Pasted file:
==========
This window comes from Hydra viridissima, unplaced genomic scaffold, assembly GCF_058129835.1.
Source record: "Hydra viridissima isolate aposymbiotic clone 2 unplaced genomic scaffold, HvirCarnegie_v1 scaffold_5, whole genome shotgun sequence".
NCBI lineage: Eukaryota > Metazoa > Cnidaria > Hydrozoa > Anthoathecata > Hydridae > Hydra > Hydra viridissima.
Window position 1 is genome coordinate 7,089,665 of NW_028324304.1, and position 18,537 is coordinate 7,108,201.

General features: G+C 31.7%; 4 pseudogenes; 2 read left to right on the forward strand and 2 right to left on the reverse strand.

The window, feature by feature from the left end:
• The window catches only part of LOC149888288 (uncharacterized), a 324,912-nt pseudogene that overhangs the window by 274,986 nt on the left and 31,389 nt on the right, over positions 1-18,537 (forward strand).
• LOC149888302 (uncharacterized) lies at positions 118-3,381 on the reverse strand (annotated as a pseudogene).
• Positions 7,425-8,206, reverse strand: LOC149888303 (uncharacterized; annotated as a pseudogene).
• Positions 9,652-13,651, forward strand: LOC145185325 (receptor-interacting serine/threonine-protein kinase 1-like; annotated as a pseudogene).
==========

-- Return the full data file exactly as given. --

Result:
This window comes from Hydra viridissima, unplaced genomic scaffold, assembly GCF_058129835.1.
Source record: "Hydra viridissima isolate aposymbiotic clone 2 unplaced genomic scaffold, HvirCarnegie_v1 scaffold_5, whole genome shotgun sequence".
NCBI lineage: Eukaryota > Metazoa > Cnidaria > Hydrozoa > Anthoathecata > Hydridae > Hydra > Hydra viridissima.
Window position 1 is genome coordinate 7,089,665 of NW_028324304.1, and position 18,537 is coordinate 7,108,201.

General features: G+C 31.7%; 4 pseudogenes; 2 read left to right on the forward strand and 2 right to left on the reverse strand.

The window, feature by feature from the left end:
• The window catches only part of LOC149888288 (uncharacterized), a 324,912-nt pseudogene that overhangs the window by 274,986 nt on the left and 31,389 nt on the right, over positions 1-18,537 (forward strand).
• LOC149888302 (uncharacterized) lies at positions 118-3,381 on the reverse strand (annotated as a pseudogene).
• Positions 7,425-8,206, reverse strand: LOC149888303 (uncharacterized; annotated as a pseudogene).
• Positions 9,652-13,651, forward strand: LOC145185325 (receptor-interacting serine/threonine-protein kinase 1-like; annotated as a pseudogene).